Abstract Introduction In this review, we highlight poor diet as the biggest risk factor for non-communicable diseases. We examine the denial tactics used by the food industry, how they reflect the tactics previously used by the tobacco industry, and how campaigners can use this knowledge to achieve future public health successes. Sources of data Data sources are wide ranging, notably publications relating to public health, obesity and processed food, the effectiveness hierarchy and food industry denialism tactics. Areas of agreement Global burden of disease analyses consistently demonstrate that poor diet produces a bigger burden of non-communicable disease than tobacco, alcohol and inactivity put together. The lessons learnt from the tobacco control experience of successfully fighting the tobacco industry can be applied to other industries including processed food and sugary drinks. Areas of controversy Tackling obesity and poor diet is a more complex issue than tobacco. Food industries continue to promote weak or ineffective policies such as voluntary reformulation, and resist regulation and taxation. However, the UK food industry now faces increasing pressure from professionals, public and politicians to accept reformulation and taxes, or face more stringent measures. Growing points and areas timely for developing research The rise in childhood and adult obesity needs to be arrested and then reversed. Unhealthy processed food and sugary drinks are a major contributing factor. There is increasing interest in the tactics being used by the food industry to resist change. Advocacy and activism will be essential to counter these denialism tactics and ensure that scientific evidence is translated into effective regulation and taxation. food industry, denialism, public health, diet, disease, prevention policy Introduction This review briefly considers four related issues: the burden of non-communicable diseases (NCDs), and food as a major risk factor for NCDs; the lessons learnt from successes in tobacco control over 6 decades; corporate political activity (CPA)—the denialism tactics (using rhetorical arguments to give the appearance of legitimate debate where none exists, with the ultimate goal of rejecting a proposition on which there is scientific consensus)1 used by Tobacco corporations and other harmful industries; and public health successes and the lessons they offer for the future. NCDs and poor diet NCDs include cardiovascular diseases, cancers, COPD, diabetes and dementia.2 NCDs account for two-thirds of all global deaths, and are also the commonest cause of disability. The Global Burden of Disease study represents a huge collaborative achievement involving over 1800 scientists from 127 countries and has comprehensively assessed mortality and disability from major diseases, injuries and risk factors.3 However, most of these premature NCD deaths are avoidable.4,5 The WHO NCD Global Action Plan6 for 2013–20 therefore states a key principle for addressing NCDs using a ‘human rights approach’: It should be recognized that the enjoyment of the highest attainable standard of health is one of the fundamental rights of every human being, without distinction of race, colour, sex, language, religion, political or other opinion, national or social origin, property, birth or other status, as enshrined in the Universal Declaration of Human Rights (paragraph 18).6 Crucially, these analyses have consistently shown that poor diet generates more deaths and disability adjusted life years than tobacco, alcohol and physical inactivity combined.2 Poor diet can elevate specific risk factors and subsequent disease: a high body mass index (i.e. obesity), increased systolic blood pressure (which is strongly correlated with salt intake), an elevated blood glucose (correlated with frank diabetes) and a high blood cholesterol (correlated with dietary fat, carbohydrates and sugar). Even with a conservative analysis, these factors in combination account for some 40% of the disease burden.2 Poor diet is thus a bigger contributor to mortality and morbidity than tobacco (6%) plus alcohol (5%) plus physical inactivity (3%)2. Terminology used in this paper and their definitions Terminology Definition Food Industry A complex, global collective of diverse businesses and corporations that supplies most of the food consumed by urban populations Big food The multinational food and beverage corporations with global market power Ultra-processed foods Industrial food formulations high in salt, sugar, oils and saturated fats, which include substances not used in culinary preparations, in particular additives used to imitate sensorial qualities of minimally processed foods Sugary drinks Any beverage with added sugar, including non-diet soft drinks/sodas, flavoured juice drinks, sports drinks, sweetened tea, coffee drinks and energy drinks Processed food The transformation of cooked ingredients, by physical or chemical means into food, or of food into other forms Unhealthy food Foods that are perceived to have little or no nutritional value (i.e. containing ‘empty calories’) Junk food Cheap food containing high levels of calories, sugar, fat or salt Whole food Plant foods that are unprocessed and unrefined, or processed and refined as little as possible, before being consumed. Terminology Definition Food Industry A complex, global collective of diverse businesses and corporations that supplies most of the food consumed by urban populations Big food The multinational food and beverage corporations with global market power Ultra-processed foods Industrial food formulations high in salt, sugar, oils and saturated fats, which include substances not used in culinary preparations, in particular additives used to imitate sensorial qualities of minimally processed foods Sugary drinks Any beverage with added sugar, including non-diet soft drinks/sodas, flavoured juice drinks, sports drinks, sweetened tea, coffee drinks and energy drinks Processed food The transformation of cooked ingredients, by physical or chemical means into food, or of food into other forms Unhealthy food Foods that are perceived to have little or no nutritional value (i.e. containing ‘empty calories’) Junk food Cheap food containing high levels of calories, sugar, fat or salt Whole food Plant foods that are unprocessed and unrefined, or processed and refined as little as possible, before being consumed. Lessons from tobacco control Invaluable lessons can be learned from tobacco controls’ 6-decade experience of persistently and successfully fighting the tobacco industry. Effective tobacco control has been achieved by comprehensive strategies which address the ‘3 As’ of Affordability, Acceptability and Availability. Affordability includes increasing prices and taxes on all tobacco products. Acceptability includes advertising bans, smoke-free laws (so that smoking is no longer acceptable in pubs, clubs or cafes, and therefore no longer the social norm); and plain packaging (attractive packaging being a recognized form of marketing to children as well as adults).7 Availability includes licensing of retailers, age checks in retail outlets and the elimination of vending machines. These comprehensive approaches to tobacco control work because they lower smoking initiation, increase cessation and reduce consumption. The effectiveness of these comprehensive prevention strategies and their specific actions have been demonstrated by trend analyses of smoking prevalence in many countries, including the US, UK and Australia. These analyses consistently demonstrate the impact of successive interventions. Initially, they primarily disseminated information on the harms of tobacco. This was followed by progressive bans on TV advertising and marketing, reinforced by progressive rises in taxes. The culmination of these factors then makes the social environment increasingly hostile to smoking.8 As public understanding and awareness of the harms of tobacco widens, politicians become increasing willing to advocate for and implement changes to improve public health. This is demonstrated by politicians resisting intense pressure and lobbying from the industry. At a broader level, these lessons can be applied across a wide range of issues, a phenomenon sometimes described as the ‘effectiveness hierarchy’.9 The public health effectiveness hierarchy Increasing evidence supports the concept of an effectiveness hierarchy. ‘Downstream’ preventive activities targeting individuals (such as 1:1 personal advice to stop smoking or take exercise, health education, primary prevention medications) consistently achieve a smaller population health impact than interventions aimed further ‘upstream’ (for instance, smoke-free legislation, tobacco taxes, alcohol minimum pricing or regulations eliminating dietary trans-fats). These comprehensive, policy-based interventions affect the whole population and do not depend on a sustained ‘agentic’ individual response. They thus tend to be more effective, more rapid, more equitable and also cost-saving.9,10 The effectiveness hierarchy is certainly evident when evaluating strategies to promote healthier diets. Hyseni et al.11,12 have recently completed two systematic reviews on the most effective interventions to reduce the dietary intake of salt and industrial trans-fats respectively. Dietary salt consumption remains much higher than recommended, increasing the incidence of hypertension, cardiovascular disease and stomach cancer.13 Substantial reductions in salt intake are therefore urgently needed. However, the debate continues about the most effective approaches. To inform future prevention programmes, Hyseni et al. systematically reviewed the evidence on the effectiveness of possible salt reduction interventions and compared ‘downstream, agentic’ approaches targeting individuals with ‘upstream, structural’ policy-based population strategies. This systematic review found that multi-component strategies (involving both upstream and downstream interventions) generally achieved the biggest reductions in salt consumption across an entire population, most notably 4 g/day in Finland and Japan, 3 g/day in Turkey and 1.3 g/day recently in the UK. Mandatory reformulation alone could achieve a reduction of approximately 1.45 g/day, followed by voluntary reformulation (−0.8 g/day), school interventions (−0.7 g/day), short term dietary advice (−0.6 g/day) and nutrition labelling (−0.4 g/day). Tax and community based counselling could typically reduce salt intake by 0.3 g/day, whilst even smaller population benefits were derived from health education media campaigns (−0.1 g/day). Worksite interventions achieved an increase in intake (+0.5 g/day), however, with a very wide range. Long term dietary advice could achieve a −2 g/day reduction under optimal research trial conditions; however, substantially smaller reductions might be anticipated in unselected individuals over the longer term.11 The conclusions were clear. Comprehensive strategies involving multiple components (voluntary reformulation, food labelling and media campaigns) and ‘upstream’ population-wide policies such as mandatory reformulation generally appear to reduce salt intake more effectively than ‘downstream’, individually focussed interventions in achieving population-wide reductions in salt consumption. The authors concluded that the ‘effectiveness hierarchy’ might deserve greater emphasis in future NCD prevention strategies.11 Likewise with industrial trans-fats, intake in most countries still exceeds the WHO target. Hyseni et al.12 systematically reviewed trans-fat interventions and compared ‘upstream’ structural policies covering whole populations with ‘downstream’ agentic interventions targeting individuals. Again, multi-component interventions which included a legislative ban to eliminate trans-fats from food products appeared the most effective strategy. Reformulation and other multi-component interventions can also achieve useful reductions. By contrast, more ‘downstream’ interventions consistently achieve smaller reductions. They concluded that future prevention strategies should consider this ‘effectiveness hierarchy’ in order to achieve the largest reductions in the consumption of trans-fats.12 An effectiveness hierarchy is also apparent when considering wider interventions to promote healthy eating. McGill et al.14 used a ‘5Ps’ Framework to categorize healthy eating interventions (Price, Place, Product, Promotion and Person). They found differential effects on healthy eating outcomes by socioeconomic position. ‘Upstream’ interventions categorized as ‘Price’ (fiscal measures) appeared to decrease health inequalities, and were most effective in groups with lower socioeconomic position (SEP). All interventions that combined taxes and subsidies consistently decreased health inequalities. Conversely, ‘downstream’ ‘Person’ interventions (individual-based information and education), particularly dietary counselling, had a smaller impact and also tended to widen health inequalities.14 Sugar, sugary drinks and junk food So why the recent focus on sugar? There is increasing evidence identifying sugar as an important contributor to diverse harms, notably obesity, diabetes, cardiovascular disease and dental decay.15 In England, 1 in 10 children entering the reception year at primary school are obese, and by year 6 this increases to one in five children.16 Severe dental decay is the commonest cause of hospital admissions in young children In the UK; this has increased by some 25% in the last decade.17 Furthermore, obesity is increasingly a worldwide problem in adults and children. The Final Report of the Commission on Ending Childhood Obesity (ECHO),18 2016 recently stated: Government and society have a moral responsibility to act on behalf of the child to reduce the risk of obesity. Tackling childhood obesity resonates with the universal acceptance of the rights of the child to a healthy life as well as the obligations assumed by State Parties to the Convention of the Rights of the Child. (page 8) The sugary drinks industry have objected to comparisons with the tobacco industry. However, there is increasing evidence indicating the use of similar tactics. The last 10 years has also seen an increasing confidence with which public health professionals have identified commercial activity as determinants of ill health, and a major problem to be addressed. Thus in 2009, Kelly Brownell and Ken Warner19 published a seminal review in the Millbank Quarterly with the title ‘Big tobacco played dirty and millions died, how similar is big food?’ They stated: The food industry differs from tobacco companies in important ways, but there are significant similarities in the actions that the industries have taken. Obesity is now a major concern. The world cannot afford a repeat of tobacco history. Gilmore et al.20 described specific multinational corporations as ‘vectors of disease’. Though chilling, the analogy was clearly apposite. Much like mosquito vectors carrying malaria, the tobacco, alcohol and sugary drinks companies constantly supply and promote unhealthy products and use skilled marketing techniques to ensure individuals continue to purchase and consume them. In 2012, PLOS Medicine published a seminal series addressing the problem of the ‘Big Food’ industry. Edited by David Stuckler and Marion Nestle,21 this series included articles on ‘big tobacco’, ‘big food’ and ‘big alcohol’. By examining tobacco company documents, valuable insights have been gained about the methods the industry used to avoid or defy public health interventions that might threaten their profits. Considerable evidence now shows that unhealthy food and beverage companies use similar tactics to preserve their own profits by routinely undermining public health responses such as taxation and regulation. Moodie et al.22 published an extensive Lancet review starkly titled ‘Profits and Pandemics’. They described the same industry denialism tactics, then assessed the effects of countermeasures to promote public health. They emphasized the similar techniques that harmful commodity industries use to avoid regulation and taxation (policies that threaten to reduce sales and hence profits). The tobacco, alcohol, and ultra-processed food and drink industries had ostentatiously advocated self-regulation, and public–private partnerships. All notably ineffective, and thus no threat to sales or profits. They concluded that unhealthy commodity industries should have no role in the formation of national or international NCD policy. Furthermore, public regulation and market intervention are the only evidence-based mechanisms to prevent harm caused by the unhealthy commodity industries. Moodie et al.22 also highlighted a seminal report by Oxfam23 entitled ‘Behind the Brands: Food justice and the ‘Big 10’ food and beverage companies’. The report included a very powerful infographic (Fig. 1). The figure shows that across the world, the majority of processed food consumed each day is produced by one of only ten huge multinational corporations: Associated British Foods (ABF), Coca-Cola, Danone, General Mills, Kellogg, Mars, Mondelez International (previously known as Kraft), Nestle, PepsiCo and Unilever. However, the control and influence of these large food multinationals is not well recognized. Neither do many people appreciate that every single corporation is legally obliged to focus on just one objective, maximizing profits for its shareholders. This suggests that corporate messaging about public health (e.g. consistently focusing upon and promoting the benefits of physical activity as opposed to reducing the consumption of sugary drinks to address the obesity epidemic) can thus be viewed as merely public relations and marketing to maximize sales. Industry has been very effective in achieving its goals by adopting this strategy. But how and why has industry been so successful with this approach? Fig. 1 View largeDownload slide Behind the brands: food justice and the ‘Big 10’ food and beverage companies. The material Figure 1, from “Which brands do the big food and beverage companies own?” 2012, is reproduced with the permission of Oxfam, Oxfam House, John Smith Drive, Cowley, Oxford OX4 2JY, UK www.oxfam.org.uk. Oxfam does not necessarily endorse any text or activities that accompany the materials. Fig. 1 View largeDownload slide Behind the brands: food justice and the ‘Big 10’ food and beverage companies. The material Figure 1, from “Which brands do the big food and beverage companies own?” 2012, is reproduced with the permission of Oxfam, Oxfam House, John Smith Drive, Cowley, Oxford OX4 2JY, UK www.oxfam.org.uk. Oxfam does not necessarily endorse any text or activities that accompany the materials. Denialism tactics by corporations The last decade has seen an explosion in research evidence and analysis detailing these industry denialism tactics, now increasingly termed Corporate Political Activity (CPA). Hastings24 and Stuckler et al.25 have highlighted the harmful influence and effects marketing campaigns by multinational corporations are having on our health. Freudenberg26 has researched and published extensively on ideology of the corporate consumption complex and the resulting ‘hyper-consumption’ across modern society. Williams27 agrees that corporations are powerful, and contemporary food markets are structured by corporate activity, reflecting the well-known ‘hour-glass’ between producers and consumers. The resulting markets promote processed foods, which are invariably less healthy than whole foods. However, their efforts at self-regulation are predictably ineffective. Their inability to reform is demonstrated by their lack of willingness to stop marketing to children, promoting processed foods or conducting constructive discussions about regulation and reformulation. Conversely, regulation is liberating from a societal perspective, because it results in more freedom and choice for the consumer, and corporations’ domination of agricultural producers and markets become increasingly restricted. Happily, this understanding of corporate tactics has disseminated progressively across the wider policy arena. Thus, in 2013, Dr Margaret Chan,28 the Director General of the World Health Organization was able to say: It’s not just big tobacco anymore, its big food, big soda and big alcohol, all of these industries fear regulation because it harms their profits and they’re using the same tactics. Focus groups, lobbies, law suits, promise of self-regulation which doesn’t work and the industry funded research that confuses the evidence and keeps the public in doubt. Doubt is one of the major products and its a very effective one.28 Then in 2014, Anand Grover, UN Special Rapporteur on the Right to Health, stated: Owing to the inherent problems associated with self-regulation and public–private partnerships, there is a need for States to adopt laws that prevent companies from using insidious marketing strategies. The responsibility to protect the enjoyment of the right to health warrants State intervention in situations when third parties, such as food companies, use their position to influence dietary habits by directly or indirectly encouraging unhealthy diets, which negatively affect people’s health. Therefore, States have a positive duty to regulate unhealthy food advertising and the promotion strategies of food companies. Under the right to health, States are especially required to protect vulnerable groups such as children from violations of their right to health.29 This message has since been echoed by Olivier De Schutter,30 UN Special Rapporteur on the Right to Food, and Dainius Puras, UN Special Rapporteur on the Right to Health.31 The MARSH CPA The identification and role of CPA has been well recognized for decades in tobacco control circles.32,33 The industry acts to undermine any public health regulation which might threaten profits. Recognition of similar tactics in other industries is a much more recent phenomenon. In 2010, McKee and Diethelm used the phrase ‘denialism’ as a concept to describe these tactics used by multinational companies, including CPA.34,35 Recent progress in highlighting CPA has been impressive. A systematic review by Savell et al.36 found that defensive and aggressive activities by the tobacco industry were far more diverse than previously recognized. Indeed, these industry tactics and arguments were generalizable to multiple jurisdictions and could be used to predict industry activity.36 This notion of CPA was then extended by Mialon et al.,37 using an extensive review of the evidence to systematically identify, describe and comprehensively categorize CPA in relation to the food industry. Food industry actors were found to use multiple CPA strategies, particularly ‘information and messaging’ and ‘constituency building’ strategies.37 The challenge is then how best to communicate dense and comprehensive models of CPA for the wider public. Building on Savell et al.36 we offer ‘MARSH’ as a mnemonic. This describes the marsh (‘swamp’ in the US) deliberately created by industry actors to delay and distract public health and policy makers from implementing the interventions that work best: regulation and taxation. MARSH stands for: Misinformation; Attack; Recruitment of allies; Substituting ineffective policies, and Heaps of money (Table 1). Table 1 MARSH: tactics used by tobacco and food industries to block market regulation M Misinform Reshaping evidence; lobbying (direct or via third parties); increase doubt; procrastinate A Attack Neutralize, discredit, fragment and destabilize opponents: ‘Nanny State, Anti-business’ Litigation, challenge policies in courts, threaten legal action or ‘job losses’ R Recruit Build internal constituencies, alliances and trade associations. External constituencies, other sectors; policy makers; media; unions; civil society, consumers, employees, public; astroturf (fake grassroots organizations) S Substitute ineffective interventions Voluntary, self-regulation, public–private-partnerships, education, individual choice H Heap money on politicians, journalists and scientists M Misinform Reshaping evidence; lobbying (direct or via third parties); increase doubt; procrastinate A Attack Neutralize, discredit, fragment and destabilize opponents: ‘Nanny State, Anti-business’ Litigation, challenge policies in courts, threaten legal action or ‘job losses’ R Recruit Build internal constituencies, alliances and trade associations. External constituencies, other sectors; policy makers; media; unions; civil society, consumers, employees, public; astroturf (fake grassroots organizations) S Substitute ineffective interventions Voluntary, self-regulation, public–private-partnerships, education, individual choice H Heap money on politicians, journalists and scientists Source data: Savell et al.36 Firstly, ‘Misinformation’ and biasing the evidence: Harmful industries (tobacco, alcohol, gambling, sugary drinks, etc.), systematically spend millions of pounds on generating ‘research’ studies that will undermine the basic evidence of harm. They then misinform policy makers and politicians by direct (e.g. making contact with policy makers to influence legislation and regulation and/or providing hospitality and gifts) and indirect political lobbying (e.g. hiring ‘independent experts’ to talk to policy makers, or the use of ‘front groups’ to put pressure on behalf of the industry, without disclosing their interests). These industry actors market and generate doubt,38 and hence create delay in any proposed regulation or taxation. Historians have looked at thousands of freedom of information and disclosure documents from the tobacco industry and found part of the tobacco industry’s strategy was to fund science to undermine the evidence and create doubt. Thus, leading to politicians using the perceived lack of consistent scientific evidence to justify in action on regulation and taxation. Secondly, ‘Attack’: The harmful corporations will attack individuals and organization and indeed countries. For example, the recent Philip Morris legal onslaught on Uruguay’s tobacco control measures.39 Industry and industry apologists will try and destabilize their public health opponents, and also accuse them of being ‘nanny state’ or ‘anti-business’. Hence, the frequent (false) claims that ‘you’re going to hurt jobs’, or ‘you’re going to hurt the economy’. This has occurred ever since the tobacco industry first tried to resist regulation and taxation. Industry will thus readily use legal approaches, both actual litigation and also the simple threat of legal action which can itself successfully achieve ‘regulatory chill’. Thirdly, ‘Recruiting’ allies and constituencies: Tobacco industries in the past and more recently sugary drinks companies build up internal constituencies and trade associations to create political opposition machines. Furthermore, they also energetically recruit policy makers, media, civil society and consumer groups. For instance sugary drinks taxes are now being introduced in city after city across the US. Yet on each occasion, the sugary drinks companies and American Beverage Association are mobilizing opposition, including multi-million dollar financing of media to air adverts to turn the public against the tax, creating fake grassroots opposition organizations, and by providing ‘charitable’ funding to local community groups.40 Fourthly, ‘Substituting ineffective interventions’ such as education or ‘individual choice’, self-regulation or voluntary agreements: Anything other than regulation or taxation represents a good distraction.41 Industry actors thus also promote public–private partnerships, which are equally ineffective.41 Furthermore, note how the junk food industry has been trying to put the blame for children’s obesity entirely on physical inactivity. Finally, ‘Heaps of money’: Industry provides substantial funding for scientists, journalists, politicians and political parties. In the US Congress for instance, approximately two-thirds of representatives declare funding received from the food industry.42 SUPPORT for past and future public health triumphs However, there is good news. Public health alliances are continuing to battle and win against CPA. The tobacco industry are increasingly constrained by regulation and taxation in high income countries, and face progressive control globally. This is powerfully assisted by the legally binding Framework Convention on Tobacco Control (FCTC), agreed in 200543 and now implemented in over 180 countries. Furthermore, the lessons learned from the public health triumphs over Big Tobacco and many other health threats over the last two centuries offer valuable lessons for the future. Whether it is clean water, sanitation, pollution, slavery abolition, immunization, seat belts or smoke-free interventions. The pathways for all these triumphs can usefully be summarized by the mnemonic SUPPORT. This stands for: SCIENTIFIC evidence emerges UNDERSTANDING spreads PROFESSIONALS accept the scientific paradigm PUBLIC and POLITICIANS become aware of the evidence, then supportive of remedies OPPOSITION from vested interests is anticipated, then progressively OVERCOME, then REGULATION is introduced, often strengthened by TAXATION to reinforce regulations. Tobacco control is an excellent example of SUPPORT in action. ‘Scientific evidence’ became irrefutable that tobacco causes heart disease and lung cancer. This was followed by a wider ‘Understanding’ across the scientific community. This understanding then spread more widely. ‘Professionals’ such as doctors initially challenged it but then progressively accepted the concept. The idea then diffused through to the ‘Public’. The weight of evidence, often amplified by committed advocates, then progressively shifts opinion in the general public and then in ‘Politicians’, leaving them little choice but to follow and accept the will of the electorate. The UK sugary drinks tax is a good recent example. These progressive proposals then always face certain ‘Opposition’ from vested interests of industry. However, that opposition can be ‘Overcome’ to then pave the way for Regulation and, in many cases, ‘Taxation’. ‘SUPPORT’ thus seems to be a potentially useful framework, and appears to apply to most historical public health successes, and also recent ones like sugary drinks regulation and taxation. Obesity and sugar Obesity offers another informative example. It has been on the agenda for some two decades in the UK. However, obesity only started to gain traction as a policy issue when the estimated societal cost of obesity in the UK reached £27 billion per year (and that is very likely an underestimate).44 Obesity initiatives then multiplied, particularly in the last decade. However, most policy initiatives have emphasized politically unchallenging approaches such as information, education and personal choice. All are weak or ineffective,45 and have thus been encouraged by the industry. However, the UK is now increasingly acknowledging the failure of these past strategies, and identifying more effective interventions. The Parliamentary Health Select Committee, chaired by Sarah Wollaston MP, an advocate of public health, examined the evidence-base for preventing childhood obesity in 201546 and 2017.47 They have produced important messages and advocated bold action. Firstly, the obesogenic environment represents a large, complex, and wicked problem. It thus requires a large, multifactorial and multilevel approach,48 because any single intervention in isolation will not be sufficient and will likely have minimal effect. The Health Select Committee therefore recommended a comprehensive strategy comprising 12 evidence-based interventions (Table 2). Table 2 Health Select Committee recommended a comprehensive strategy including 12 evidence-based interventions ↓↓ Restrictions on advertising to children ↑↑ Reformulation ↑↑ 20% tax on full sugar soft drinks ↓↓ Price Promotions ↓↓ Placement of food and drink in retail environment ↑↑ Labelling ↓↓ Portion sizes and caps ↑↑ Nutrition standards in all schools ↑↑ Support local authorities and wider public sector ↑↑ Early interventions ↓↓ Calorie reduction (not just sugar) ↑ Physical activity ↓↓ Restrictions on advertising to children ↑↑ Reformulation ↑↑ 20% tax on full sugar soft drinks ↓↓ Price Promotions ↓↓ Placement of food and drink in retail environment ↑↑ Labelling ↓↓ Portion sizes and caps ↑↑ Nutrition standards in all schools ↑↑ Support local authorities and wider public sector ↑↑ Early interventions ↓↓ Calorie reduction (not just sugar) ↑ Physical activity Progress thus far has been slow but steady. A 20% tax on full sugar soft drinks has now been legislated, but with implementation delayed until Spring 2018.49 Further restrictions on advertising to children were implemented in late 2016 (but with substantial loopholes remaining); and voluntary industry reformulation of diverse food groups is now being closely supervised by Public Health England.50,51 With the intention to follow the same path successfully achieved by salt reduction in the last decade.11,52 Optimists present this as great progress,53,54 which is true. Meanwhile sceptics consider it tokenistic and destined to fail, and cite real grounds for concern.52 We will not have long to wait, because the current very close monitoring by Public Health England should enable analysis of trends by mid 2018. Meanwhile, ministers claim that they would be prepared to use more radical interventions if necessary. These additional actions have not been specified, but might logically include a tax on the sugar concealed in every food group, a comprehensive ban on TV advertising of junk food and sugary drinks before the 9 pm watershed, and regulations to enforce reformulation and reduction in portion sizes. Such regulations then provide a ‘level playing field’ for all companies, as demanded by some distributors. The moral and scientific arguments in favour of such ‘NannyState’ policies are strong.55 However, the political trends during this Summer of 2017 are not promising, with fears that Brexit inspired deregulation could particularly undermine tobacco control and healthy food policies.56 However, unless the rise in childhood obesity is arrested and then reversed, millions of people will face a life shortened by obesity, diabetes and other chronic diseases. And the NHS budget and UK economy will both be harmed. Future policy issues and the balance of probabilities Tackling obesity is undoubtedly a profoundly complicated issue. Major lessons can be learnt from the tobacco industry and the success of tobacco control. In comparison to food, tobacco presents a less complicated problem. The complete disappearance of the tobacco industry would benefit everyone’s health. Food is much more complex to address. On the one hand, a century of nutrition science has clearly identified that healthy diets typically emphasize fruit and vegetables, nuts and pulses, fish and olive oil. Conversely, the megatonnes of processed food, ready meals and snacks currently produced annually by the food industry are densely packed with unhealthy salt, sugar and saturated fat, likewise sugary drinks. These promote disease. The food industry is therefore now facing increasing pressure from professionals, public and politicians to reformulate their recipes. Hence, ensuring that their products are at least not harmful, and that some products could even be health promoting. Such actions are voluntary at present; but the spectre of tobacco-inspired regulation and taxation probably now haunts every food multinational.57 Why are industry players so keen to market doubt? Doubt paralyses the legislative process. How much evidence is needed to justify a public health intervention? The researchers’ desire for even greater clarity and an even better understanding of mechanisms is predictable. But the perfect then risks being the enemy of the good. Furthermore, ‘beyond all reasonable doubt’ is the wrong standard. Most public health champions in history have achieved progress once evidence was considered sufficient to satisfy the ‘balance of probabilities’ test. Perfect evidence is impossible to achieve and if corporate actors persuade us to wait for absolute proof, we will wait forever. (For instance, the totality of evidence clearly demonstrates that smoking is very harmful; yet there is still no randomized controlled trial ‘proving’ that smoking ‘causes’ lung cancer.) Some 99% of climate scientists are convinced by the evidence that human production of CO2 is warming the globe. We likewise have had evidence since the 1970s that sugar is harmful to health. However, the industry actively perpetuated doubt for three subsequent decades,58 successfully paralysing all effective public health activity. It is only in the last decade that public health activists such as Brownell, Lustig, MacGregor, Malhotra, Nestle and Stuckler have successfully mobilized public opinion and politicians to address the problem. Conclusions Exemplary global burden of disease analyses clearly demonstrate that poor diet produces a bigger burden of NCD than tobacco, alcohol and inactivity combined.6 Historical successes in tobacco control, safe water and clean air have highlighted the reality of the Effectiveness Hierarchy, and that the most powerful interventions are ‘upstream’ policies addressing the 3 As of Affordability, Acceptability and Availability. Modern transnational corporations producing harmful commodities such as junk food, sugary drinks and alcohol aim to maximize profit and avoid regulation. Like tobacco in previous decades, these denialism tactics are predictable, and can be categorized using the MARSH mnemonic. In conclusion, advocacy and activism are both essential to travel the long SUPPORT path, from the initial scientific evidence to effective regulation and taxation. Happily, we can celebrate many past public health triumphs, profit from these lessons learned, and now plan for future successes. Conflict of interest statement The authors have no potential conflicts of interest. Acknowledgements We thank our friends and colleagues for help, advice and inspiration: Maria Guzman & NCD Prevention & Food Policy Research Group, Amandine Garde, Margaret Whitehead, Nick Freudenberg, Greg Fell, Martin McKee, Modi Mwatsama, Martin O’Flaherty, Graham McKenzie, Ashley Adamson, Gerard Hastings, Robin Ireland, Kelly Brownell, Graham MacGregor, Phil James, Paul Lincoln, Aseem Malhotra, Dary Mozaffarian, Robert Lustig, Kawther Hashem, Hannah Brinsden, Susanne Logstrup, Mike Rayner and Ann Capewell. References 1 Diethelm P, McKee M. Denialism: what is it and how should scientists respond? Eur J Public Health 2009; 19: 2– 4. https://doi.org/10.1093/eurpub/ckn139. Google Scholar CrossRef Search ADS PubMed 2 Lozano R, Naghavi M, Foreman K, et al. . 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British Medical Bulletin – Oxford University Press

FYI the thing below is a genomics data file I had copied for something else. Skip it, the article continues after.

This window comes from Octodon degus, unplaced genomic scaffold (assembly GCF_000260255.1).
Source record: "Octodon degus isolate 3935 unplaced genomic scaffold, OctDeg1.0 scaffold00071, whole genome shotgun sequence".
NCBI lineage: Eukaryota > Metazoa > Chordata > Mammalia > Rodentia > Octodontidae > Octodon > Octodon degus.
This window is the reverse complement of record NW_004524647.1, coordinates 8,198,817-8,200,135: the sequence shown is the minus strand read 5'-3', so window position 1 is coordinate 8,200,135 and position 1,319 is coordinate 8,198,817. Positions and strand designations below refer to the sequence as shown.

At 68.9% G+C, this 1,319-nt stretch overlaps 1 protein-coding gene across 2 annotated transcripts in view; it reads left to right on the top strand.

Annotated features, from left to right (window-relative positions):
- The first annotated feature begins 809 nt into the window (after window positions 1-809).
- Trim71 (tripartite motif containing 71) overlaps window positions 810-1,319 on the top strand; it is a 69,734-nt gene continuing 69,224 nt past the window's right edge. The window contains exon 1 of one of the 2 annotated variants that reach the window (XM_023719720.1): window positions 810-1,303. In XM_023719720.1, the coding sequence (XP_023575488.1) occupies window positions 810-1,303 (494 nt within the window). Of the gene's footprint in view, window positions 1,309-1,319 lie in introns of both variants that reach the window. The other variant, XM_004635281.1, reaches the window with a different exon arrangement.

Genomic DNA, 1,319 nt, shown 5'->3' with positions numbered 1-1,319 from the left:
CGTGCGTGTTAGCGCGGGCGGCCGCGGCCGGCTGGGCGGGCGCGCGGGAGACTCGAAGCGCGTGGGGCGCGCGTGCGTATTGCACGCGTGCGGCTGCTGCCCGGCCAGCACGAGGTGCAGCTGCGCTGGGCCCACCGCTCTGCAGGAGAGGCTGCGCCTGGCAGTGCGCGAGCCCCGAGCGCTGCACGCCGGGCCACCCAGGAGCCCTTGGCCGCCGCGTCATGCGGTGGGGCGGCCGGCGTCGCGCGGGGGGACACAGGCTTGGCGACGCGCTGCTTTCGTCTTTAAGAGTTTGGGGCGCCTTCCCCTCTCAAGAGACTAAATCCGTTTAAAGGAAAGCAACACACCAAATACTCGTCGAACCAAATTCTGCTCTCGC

Published: Mar 1, 2018